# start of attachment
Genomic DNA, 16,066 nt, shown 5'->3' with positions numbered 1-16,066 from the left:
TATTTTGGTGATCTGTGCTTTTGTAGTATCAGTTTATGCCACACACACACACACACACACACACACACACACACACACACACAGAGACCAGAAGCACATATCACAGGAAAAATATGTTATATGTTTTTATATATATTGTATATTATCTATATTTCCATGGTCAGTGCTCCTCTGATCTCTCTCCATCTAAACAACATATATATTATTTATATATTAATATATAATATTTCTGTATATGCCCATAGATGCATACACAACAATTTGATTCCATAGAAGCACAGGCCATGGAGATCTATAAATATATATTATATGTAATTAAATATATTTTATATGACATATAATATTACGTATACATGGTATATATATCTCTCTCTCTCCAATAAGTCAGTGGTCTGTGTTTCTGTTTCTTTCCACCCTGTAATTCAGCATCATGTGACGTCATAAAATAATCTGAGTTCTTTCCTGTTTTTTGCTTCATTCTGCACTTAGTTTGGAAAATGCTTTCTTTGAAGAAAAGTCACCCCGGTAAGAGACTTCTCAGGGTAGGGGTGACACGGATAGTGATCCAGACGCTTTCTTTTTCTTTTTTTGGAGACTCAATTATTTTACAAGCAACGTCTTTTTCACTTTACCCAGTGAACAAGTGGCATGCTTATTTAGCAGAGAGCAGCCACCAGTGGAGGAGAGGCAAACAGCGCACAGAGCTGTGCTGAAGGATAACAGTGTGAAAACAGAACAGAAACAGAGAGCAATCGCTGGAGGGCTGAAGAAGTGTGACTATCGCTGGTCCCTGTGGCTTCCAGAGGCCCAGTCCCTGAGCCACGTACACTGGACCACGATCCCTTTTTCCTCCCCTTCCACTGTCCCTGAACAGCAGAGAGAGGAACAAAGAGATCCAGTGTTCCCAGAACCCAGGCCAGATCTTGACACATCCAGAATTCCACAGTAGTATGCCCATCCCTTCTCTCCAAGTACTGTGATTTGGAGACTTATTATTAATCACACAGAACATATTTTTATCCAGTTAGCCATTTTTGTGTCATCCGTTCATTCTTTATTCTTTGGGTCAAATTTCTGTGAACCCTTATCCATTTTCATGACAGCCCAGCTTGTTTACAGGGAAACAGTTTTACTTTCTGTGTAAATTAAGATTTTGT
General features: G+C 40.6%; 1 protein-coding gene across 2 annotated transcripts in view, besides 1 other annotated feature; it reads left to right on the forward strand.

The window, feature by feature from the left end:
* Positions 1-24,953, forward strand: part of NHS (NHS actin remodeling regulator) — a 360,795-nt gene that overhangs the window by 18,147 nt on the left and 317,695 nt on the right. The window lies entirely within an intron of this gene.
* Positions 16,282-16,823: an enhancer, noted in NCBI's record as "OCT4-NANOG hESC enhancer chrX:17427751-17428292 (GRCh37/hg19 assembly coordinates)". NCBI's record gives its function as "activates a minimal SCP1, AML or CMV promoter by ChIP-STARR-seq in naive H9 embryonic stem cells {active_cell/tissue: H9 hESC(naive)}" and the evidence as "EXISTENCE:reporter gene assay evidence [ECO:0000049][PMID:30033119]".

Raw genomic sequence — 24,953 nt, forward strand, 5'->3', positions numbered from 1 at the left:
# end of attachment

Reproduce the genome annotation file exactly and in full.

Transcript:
Genomic DNA, 16,066 nt, shown 5'->3' with positions numbered 1-16,066 from the left:
TATTTTGGTGATCTGTGCTTTTGTAGTATCAGTTTATGCCACACACACACACACACACACACACACACACACACACACACACAGAGACCAGAAGCACATATCACAGGAAAAATATGTTATATGTTTTTATATATATTGTATATTATCTATATTTCCATGGTCAGTGCTCCTCTGATCTCTCTCCATCTAAACAACATATATATTATTTATATATTAATATATAATATTTCTGTATATGCCCATAGATGCATACACAACAATTTGATTCCATAGAAGCACAGGCCATGGAGATCTATAAATATATATTATATGTAATTAAATATATTTTATATGACATATAATATTACGTATACATGGTATATATATCTCTCTCTCTCCAATAAGTCAGTGGTCTGTGTTTCTGTTTCTTTCCACCCTGTAATTCAGCATCATGTGACGTCATAAAATAATCTGAGTTCTTTCCTGTTTTTTGCTTCATTCTGCACTTAGTTTGGAAAATGCTTTCTTTGAAGAAAAGTCACCCCGGTAAGAGACTTCTCAGGGTAGGGGTGACACGGATAGTGATCCAGACGCTTTCTTTTTCTTTTTTTGGAGACTCAATTATTTTACAAGCAACGTCTTTTTCACTTTACCCAGTGAACAAGTGGCATGCTTATTTAGCAGAGAGCAGCCACCAGTGGAGGAGAGGCAAACAGCGCACAGAGCTGTGCTGAAGGATAACAGTGTGAAAACAGAACAGAAACAGAGAGCAATCGCTGGAGGGCTGAAGAAGTGTGACTATCGCTGGTCCCTGTGGCTTCCAGAGGCCCAGTCCCTGAGCCACGTACACTGGACCACGATCCCTTTTTCCTCCCCTTCCACTGTCCCTGAACAGCAGAGAGAGGAACAAAGAGATCCAGTGTTCCCAGAACCCAGGCCAGATCTTGACACATCCAGAATTCCACAGTAGTATGCCCATCCCTTCTCTCCAAGTACTGTGATTTGGAGACTTATTATTAATCACACAGAACATATTTTTATCCAGTTAGCCATTTTTGTGTCATCCGTTCATTCTTTATTCTTTGGGTCAAATTTCTGTGAACCCTTATCCATTTTCATGACAGCCCAGCTTGTTTACAGGGAAACAGTTTTACTTTCTGTGTAAATTAAGATTTTGT
General features: G+C 40.6%; 1 protein-coding gene across 2 annotated transcripts in view, besides 1 other annotated feature; it reads left to right on the forward strand.

The window, feature by feature from the left end:
* Positions 1-24,953, forward strand: part of NHS (NHS actin remodeling regulator) — a 360,795-nt gene that overhangs the window by 18,147 nt on the left and 317,695 nt on the right. The window lies entirely within an intron of this gene.
* Positions 16,282-16,823: an enhancer, noted in NCBI's record as "OCT4-NANOG hESC enhancer chrX:17427751-17428292 (GRCh37/hg19 assembly coordinates)". NCBI's record gives its function as "activates a minimal SCP1, AML or CMV promoter by ChIP-STARR-seq in naive H9 embryonic stem cells {active_cell/tissue: H9 hESC(naive)}" and the evidence as "EXISTENCE:reporter gene assay evidence [ECO:0000049][PMID:30033119]".

Raw genomic sequence — 24,953 nt, forward strand, 5'->3', positions numbered from 1 at the left: